The recent listeria outbreak in cantaloupe has been noted as the deadliest outbreak of food-related illness in more than 10 years in the United States. At least 16 deaths and 72 illnesses have been associated with listeria infection from Jensen Farms cantaloupes, according to news reports.
Because symptoms of listeria infection can take weeks to become apparent, "we will see more cases likely through October," FDA Commissioner Margaret Hamburg told the Associated Press.
To prevent listeria infection, ABC News reported that people should not try to wash bacteria from a suspect cantaloupe, because the bacteria can spread to the inside of the fruit.
USA Today reported that the CDC is warning consumers to throw away cantaloupes if they're not sure where they came from, but if they are sure the cantaloupes are not from Jensen farms, they are OK to eat. The affected cantaloupes -- recalled by Jensen Farms on Sept. 14 -- were shipped between July 29 and Sept. 10, ABC News reported. The cantaloupes were shipped to 25 different states, but listeria cases have appeared in states where the cantaloupes weren't shipped.
But just what are the symptoms of listeria, and how dangerous is it?
Listeria infection is most dangerous to women who are pregnant and people who have impaired immune systems (such as elderly people, people with AIDS, people undergoing chemotherapy or organ-rejection medications, or people with diabetes or kidney disease), the Mayo Clinic reported.
The food-borne illness is most common in deli meats and other foods that have been improperly processed, milk products that were not pasteurized and produce that was grown with contaminated soil or manure. However, it can be killed by cooking the food or pasteurizing it, according to the American Pregnancy Association.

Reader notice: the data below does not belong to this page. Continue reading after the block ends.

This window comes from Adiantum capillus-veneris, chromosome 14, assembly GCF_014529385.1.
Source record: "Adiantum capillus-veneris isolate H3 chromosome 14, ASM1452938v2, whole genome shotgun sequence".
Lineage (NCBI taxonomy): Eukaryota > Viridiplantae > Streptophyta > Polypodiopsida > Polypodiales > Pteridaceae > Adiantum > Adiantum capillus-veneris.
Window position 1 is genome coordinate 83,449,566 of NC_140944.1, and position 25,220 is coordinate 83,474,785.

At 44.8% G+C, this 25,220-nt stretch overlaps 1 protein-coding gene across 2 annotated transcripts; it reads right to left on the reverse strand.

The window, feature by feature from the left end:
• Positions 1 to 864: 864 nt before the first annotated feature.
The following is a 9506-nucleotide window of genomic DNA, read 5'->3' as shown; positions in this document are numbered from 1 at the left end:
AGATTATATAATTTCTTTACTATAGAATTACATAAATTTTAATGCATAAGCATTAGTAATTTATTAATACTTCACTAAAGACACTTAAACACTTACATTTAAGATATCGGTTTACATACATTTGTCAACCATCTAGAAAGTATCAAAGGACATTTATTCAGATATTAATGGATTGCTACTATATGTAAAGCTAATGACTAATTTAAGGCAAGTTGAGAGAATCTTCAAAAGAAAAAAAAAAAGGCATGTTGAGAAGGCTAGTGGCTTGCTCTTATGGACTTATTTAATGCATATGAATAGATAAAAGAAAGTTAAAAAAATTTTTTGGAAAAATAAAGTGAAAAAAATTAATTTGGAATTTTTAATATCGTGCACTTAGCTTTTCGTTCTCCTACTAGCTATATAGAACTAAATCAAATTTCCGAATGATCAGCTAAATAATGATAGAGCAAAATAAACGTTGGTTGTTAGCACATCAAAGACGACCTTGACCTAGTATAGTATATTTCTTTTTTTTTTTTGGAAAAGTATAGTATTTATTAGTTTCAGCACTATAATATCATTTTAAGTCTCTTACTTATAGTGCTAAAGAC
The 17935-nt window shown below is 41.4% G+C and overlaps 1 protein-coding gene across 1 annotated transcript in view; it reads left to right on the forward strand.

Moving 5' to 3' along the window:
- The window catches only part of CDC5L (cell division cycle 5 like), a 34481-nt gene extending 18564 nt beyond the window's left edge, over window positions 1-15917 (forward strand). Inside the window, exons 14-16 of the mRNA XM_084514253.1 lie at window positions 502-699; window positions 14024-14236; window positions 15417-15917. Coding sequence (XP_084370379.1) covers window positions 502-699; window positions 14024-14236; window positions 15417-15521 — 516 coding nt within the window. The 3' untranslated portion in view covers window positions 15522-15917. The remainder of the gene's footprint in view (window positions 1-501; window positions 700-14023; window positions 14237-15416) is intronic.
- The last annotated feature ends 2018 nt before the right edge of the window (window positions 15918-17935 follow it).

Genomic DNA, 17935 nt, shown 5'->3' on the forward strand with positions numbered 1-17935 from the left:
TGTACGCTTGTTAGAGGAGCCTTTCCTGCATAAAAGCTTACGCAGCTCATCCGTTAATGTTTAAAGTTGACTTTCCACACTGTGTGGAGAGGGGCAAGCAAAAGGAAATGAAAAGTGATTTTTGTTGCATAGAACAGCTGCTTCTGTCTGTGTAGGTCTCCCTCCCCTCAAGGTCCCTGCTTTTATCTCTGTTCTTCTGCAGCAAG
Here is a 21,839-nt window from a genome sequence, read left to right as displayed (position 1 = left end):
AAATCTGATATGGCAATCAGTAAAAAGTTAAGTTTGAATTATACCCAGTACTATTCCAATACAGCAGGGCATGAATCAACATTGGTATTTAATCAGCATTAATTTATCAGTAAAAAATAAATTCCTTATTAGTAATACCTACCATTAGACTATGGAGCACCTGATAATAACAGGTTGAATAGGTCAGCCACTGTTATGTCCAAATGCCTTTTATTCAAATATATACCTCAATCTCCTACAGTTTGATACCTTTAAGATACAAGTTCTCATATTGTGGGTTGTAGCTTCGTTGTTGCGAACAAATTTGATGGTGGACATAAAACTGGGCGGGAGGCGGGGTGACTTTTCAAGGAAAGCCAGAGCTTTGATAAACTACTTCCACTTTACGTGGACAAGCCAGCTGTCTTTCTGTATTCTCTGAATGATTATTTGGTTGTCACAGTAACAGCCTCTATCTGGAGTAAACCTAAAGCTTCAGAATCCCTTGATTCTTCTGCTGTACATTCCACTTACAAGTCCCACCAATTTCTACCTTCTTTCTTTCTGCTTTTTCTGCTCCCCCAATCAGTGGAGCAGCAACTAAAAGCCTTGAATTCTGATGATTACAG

The problem with listeria is that the bacteria isn't killed by freezing or refrigeration. For many healthy people, symptoms are flu-like -- fever, muscle aches, diarrhea and nausea -- and can appear a few days after you've eaten the listeria-contaminated food, to a couple months after you've eaten it, the Mayo Clinic reported. However, if the infection reaches your nervous system, additional symptoms can include headache, convulsions, confusion and loss of balance.
For people with weakened immune systems, listeria infection can even lead to pneumonia, sepsis and meningitis, according to kidshealth.org.
Babies can also become infected with listeria from the mother, which could lead to miscarriage or stillbirth, premature birth or a fatal infection after the baby is born, according to the Mayo Clinic. For babies, signs of listeria infection include fever, vomiting, low interest in being fed and irritability.
Antibiotics are used to treat listeria infections, according to the Mayo Clinic.
In the past, listeria outbreaks have occurred in sprouts and in celery, USA Today reported.
For the answers to frequently asked questions about the cantaloupe-listeria outbreak, click here.
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